To prevent the frame from flexing and to provide increased strength, add a support piece of wood across the frame itself.* You can choose from many options, depending on what style you like. For example, we have cut 2x2s at an angle to add pieces at each corner, the top corners only, or have run a piece horizontally across the middle. See the photos below for ideas.
*Note: You could add the support piece flush inside the frame, or simply attach it to the backside. If inside the frame, add the support piece now. If you are going to add it to the back of the frame, follow Step 3 first (attach the remesh), and then add the support piece on top – essentially sandwiching the remesh panel.
Step 3) Attach the Remesh Panel to Wood Frame
With the wood frame still on a flat work surface, lay the sheet of remesh wire on top of the backside (e.g. where your L-brackets are showing, if you used them). Once it is square along the frame, I suggest to screw down the corners first to prevent things from getting out of whack as you go.
We use short wide-head cabinet screws to attach the remesh to the wood frame. Feel free to get creative with other methods, but this has worked swimmingly for us! Choose a junction or corner in the wire, and drill the screw in at a slight angle to pinch and hold the wire between the screw head and wood. Don’t over-tighten and strip the holes. Add screws every foot or so along the outer perimeter and also across your support beams.
This is where using remesh is great. It is thin and light enough to hold securely using cabinet screws. Given its girth and weight, I don’t think this attachment method would work well with hog panel.
Step 4) Install the Trellis
Unlike option one (where we attached the stakes to the trellis first), we typically put the stakes in place and then attach the trellis after. Because these are intended to be more permanently installed, we want to drive the stakes in the ground as far as possible (one foot minimum) before securing anything in place. The trellis itself gets in the way of the work.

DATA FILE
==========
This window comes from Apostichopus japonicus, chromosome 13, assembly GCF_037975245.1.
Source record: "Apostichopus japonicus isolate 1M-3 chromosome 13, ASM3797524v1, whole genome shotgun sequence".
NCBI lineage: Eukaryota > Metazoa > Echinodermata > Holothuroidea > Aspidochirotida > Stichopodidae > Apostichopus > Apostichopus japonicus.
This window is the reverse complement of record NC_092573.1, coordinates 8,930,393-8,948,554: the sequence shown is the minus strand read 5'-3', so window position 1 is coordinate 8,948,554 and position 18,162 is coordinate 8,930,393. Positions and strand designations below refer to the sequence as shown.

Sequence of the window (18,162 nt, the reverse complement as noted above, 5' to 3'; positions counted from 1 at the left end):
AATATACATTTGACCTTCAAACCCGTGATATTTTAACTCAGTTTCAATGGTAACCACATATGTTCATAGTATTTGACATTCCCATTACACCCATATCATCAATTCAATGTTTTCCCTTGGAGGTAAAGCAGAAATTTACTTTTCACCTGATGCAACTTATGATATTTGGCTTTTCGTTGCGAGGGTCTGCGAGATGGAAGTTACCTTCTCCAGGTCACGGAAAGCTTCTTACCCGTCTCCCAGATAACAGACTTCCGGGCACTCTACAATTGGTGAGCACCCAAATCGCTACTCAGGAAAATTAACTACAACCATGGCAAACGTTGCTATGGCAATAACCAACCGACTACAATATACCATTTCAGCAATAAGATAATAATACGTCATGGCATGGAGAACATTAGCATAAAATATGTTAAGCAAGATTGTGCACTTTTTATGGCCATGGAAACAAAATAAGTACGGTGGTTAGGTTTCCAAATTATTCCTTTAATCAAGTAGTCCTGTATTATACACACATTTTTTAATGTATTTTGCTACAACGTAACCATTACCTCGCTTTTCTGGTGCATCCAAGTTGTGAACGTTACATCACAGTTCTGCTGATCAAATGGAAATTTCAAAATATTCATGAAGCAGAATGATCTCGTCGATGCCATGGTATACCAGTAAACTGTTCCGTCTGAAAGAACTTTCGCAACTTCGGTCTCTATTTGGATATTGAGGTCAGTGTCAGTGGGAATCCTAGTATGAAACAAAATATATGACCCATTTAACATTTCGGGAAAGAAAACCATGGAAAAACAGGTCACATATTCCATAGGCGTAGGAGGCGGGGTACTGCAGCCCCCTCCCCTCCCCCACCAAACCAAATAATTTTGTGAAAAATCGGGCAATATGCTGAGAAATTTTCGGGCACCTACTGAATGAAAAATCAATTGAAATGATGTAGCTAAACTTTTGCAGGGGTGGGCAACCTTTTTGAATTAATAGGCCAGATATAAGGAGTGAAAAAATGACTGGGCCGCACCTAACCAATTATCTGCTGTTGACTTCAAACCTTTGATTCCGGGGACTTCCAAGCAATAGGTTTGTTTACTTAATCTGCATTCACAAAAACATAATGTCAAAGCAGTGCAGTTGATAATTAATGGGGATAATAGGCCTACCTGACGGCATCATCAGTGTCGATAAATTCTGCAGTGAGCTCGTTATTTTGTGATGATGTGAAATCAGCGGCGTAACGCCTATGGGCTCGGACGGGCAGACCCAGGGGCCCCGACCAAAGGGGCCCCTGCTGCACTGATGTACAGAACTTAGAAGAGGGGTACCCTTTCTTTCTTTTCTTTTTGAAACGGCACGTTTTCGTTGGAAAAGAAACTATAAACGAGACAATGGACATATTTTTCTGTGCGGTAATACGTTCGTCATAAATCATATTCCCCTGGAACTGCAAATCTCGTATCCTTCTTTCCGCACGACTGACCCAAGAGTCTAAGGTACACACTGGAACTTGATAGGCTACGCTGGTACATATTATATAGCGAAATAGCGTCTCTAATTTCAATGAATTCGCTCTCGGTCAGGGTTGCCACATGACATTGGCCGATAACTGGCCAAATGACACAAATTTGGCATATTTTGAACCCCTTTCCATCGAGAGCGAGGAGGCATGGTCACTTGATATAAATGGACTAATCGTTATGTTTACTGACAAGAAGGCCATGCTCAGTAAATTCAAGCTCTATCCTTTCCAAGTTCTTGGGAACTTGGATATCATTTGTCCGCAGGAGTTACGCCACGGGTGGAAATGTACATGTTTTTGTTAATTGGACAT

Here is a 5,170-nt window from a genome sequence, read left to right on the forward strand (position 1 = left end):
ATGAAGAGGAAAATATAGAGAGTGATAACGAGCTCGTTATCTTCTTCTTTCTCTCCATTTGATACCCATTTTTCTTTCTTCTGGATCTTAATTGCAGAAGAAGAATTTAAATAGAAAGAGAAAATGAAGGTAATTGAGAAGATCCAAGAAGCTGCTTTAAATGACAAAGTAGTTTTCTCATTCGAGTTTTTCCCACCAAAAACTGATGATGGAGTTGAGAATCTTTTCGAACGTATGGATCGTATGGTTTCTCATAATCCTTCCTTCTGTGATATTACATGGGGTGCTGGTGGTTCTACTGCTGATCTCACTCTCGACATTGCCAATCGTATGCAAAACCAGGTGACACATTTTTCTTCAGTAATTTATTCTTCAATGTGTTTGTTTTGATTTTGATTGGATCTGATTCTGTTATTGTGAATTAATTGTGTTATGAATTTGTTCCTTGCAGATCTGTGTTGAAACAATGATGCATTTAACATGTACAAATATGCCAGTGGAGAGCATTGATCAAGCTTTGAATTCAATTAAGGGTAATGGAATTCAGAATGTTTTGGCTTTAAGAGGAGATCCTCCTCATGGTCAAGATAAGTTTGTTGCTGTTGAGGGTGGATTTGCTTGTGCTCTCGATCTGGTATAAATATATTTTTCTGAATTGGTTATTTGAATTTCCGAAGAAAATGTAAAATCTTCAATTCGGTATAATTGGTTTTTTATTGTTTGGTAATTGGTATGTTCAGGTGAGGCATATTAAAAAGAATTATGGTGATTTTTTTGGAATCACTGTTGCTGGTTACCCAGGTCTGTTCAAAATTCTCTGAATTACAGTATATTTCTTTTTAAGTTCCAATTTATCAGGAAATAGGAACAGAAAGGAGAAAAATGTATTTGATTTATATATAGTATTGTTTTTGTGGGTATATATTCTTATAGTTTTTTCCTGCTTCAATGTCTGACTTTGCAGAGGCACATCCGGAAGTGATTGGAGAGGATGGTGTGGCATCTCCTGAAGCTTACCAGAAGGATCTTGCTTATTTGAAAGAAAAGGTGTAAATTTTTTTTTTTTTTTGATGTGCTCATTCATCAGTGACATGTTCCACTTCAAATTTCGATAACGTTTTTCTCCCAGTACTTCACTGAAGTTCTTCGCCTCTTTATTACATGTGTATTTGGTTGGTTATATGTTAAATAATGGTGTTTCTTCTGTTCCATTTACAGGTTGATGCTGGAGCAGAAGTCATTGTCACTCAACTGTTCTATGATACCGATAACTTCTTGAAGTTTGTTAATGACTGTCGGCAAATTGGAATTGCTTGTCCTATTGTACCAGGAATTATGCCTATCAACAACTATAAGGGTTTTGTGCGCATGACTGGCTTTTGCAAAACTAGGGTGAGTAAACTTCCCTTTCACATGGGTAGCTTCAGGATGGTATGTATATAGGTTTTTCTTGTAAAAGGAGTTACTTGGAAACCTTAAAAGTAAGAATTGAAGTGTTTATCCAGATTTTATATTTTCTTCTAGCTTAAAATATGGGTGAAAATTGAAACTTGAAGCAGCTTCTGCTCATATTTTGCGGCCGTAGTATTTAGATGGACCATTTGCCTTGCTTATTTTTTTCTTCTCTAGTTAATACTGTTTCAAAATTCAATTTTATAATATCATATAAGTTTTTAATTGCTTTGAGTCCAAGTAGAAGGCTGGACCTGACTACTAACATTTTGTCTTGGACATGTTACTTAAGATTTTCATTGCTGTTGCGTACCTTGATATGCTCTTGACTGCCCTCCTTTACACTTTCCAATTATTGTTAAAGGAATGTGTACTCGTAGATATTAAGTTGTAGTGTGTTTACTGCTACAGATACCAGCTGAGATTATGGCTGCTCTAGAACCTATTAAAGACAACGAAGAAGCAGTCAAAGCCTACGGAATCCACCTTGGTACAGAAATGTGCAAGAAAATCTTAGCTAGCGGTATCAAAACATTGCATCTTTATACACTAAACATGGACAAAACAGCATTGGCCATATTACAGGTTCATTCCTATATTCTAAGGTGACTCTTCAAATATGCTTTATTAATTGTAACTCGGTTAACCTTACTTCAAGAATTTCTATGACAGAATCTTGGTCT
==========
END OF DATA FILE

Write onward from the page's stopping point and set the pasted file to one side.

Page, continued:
That said, make every effort to put the stakes in the ground as evenly and straight up-and-down as possible. Measure the distance between the outer vertical pieces of wood (center to center) and place your stakes there.
Once the support stakes are in the ground, place your new trellis in front of them. Work the wood legs down into the top few inches of soil. Once everything looks good and straight, attach the wood frame to the stakes. While you use wire, we like the added strength of using hose clamps – one at each corner (or close). Fully open the hose clamp, wrap it around the wood frame and stake, and then use a screwdriver or drill to tighten it completely.
Other Trellis Designs
Needless to say, there are SO many other trellis design options and ideas out there! We use variations of these two designs as well, such as installing them horizontally as I mentioned above. Or, rather than creating a full four-sided wood frame, sometimes we use wood 2x2s on the vertical sides only.
Furthermore, in addition than creating a free-standing trellis, we often attach them directly to raised garden beds or other structures. Finally, you could install our wood-frame trellis at an angle like a lean-to, supported with stakes or against a structure. You could even put two together to create a teepee! See the photos below for more ideas.
Last but not least, I’m sure many of you are interested in learning how to build an arched trellis. Unfortunately, remesh panels are too short to be made into an arch. We bought our arch trellises from a local garden supply company. The rusted look matched with our current design, and the widths were also perfect for our space.
However, it is not difficult to create your own arched trellis with hog or cattle panels. The curved hog panel must be securely anchored into the ground (such as with T-post stakes) or attached to a structure like a raised garden bed. You can use pipe straps or pipe clamps to secure them to wood. That is what we did with our pre-made arched trellis.
And that is how you build a trellis.
I hope this article gave you plenty of ideas and options for how to build a trellis! And not just any trellis – but a sturdy, attractive, and durable one. As always, please let me know if you have any questions – and feel free to leave feedback in the comments or share this article.
Finally, tag us on Instagram with #homesteadandchill to show off the awesome new trellises I know you’re about to make!
If you enjoyed this article, you may also like:
- How to Design & Build a Raised Garden Bed
- How to Grow Passion Fruit & Maypops
- The Top 23 Plants for Pollinators: Attract Bees, Butterflies, & Hummingbirds
- How to Turn Your Yard or Garden into a Certified Wildlife Habitat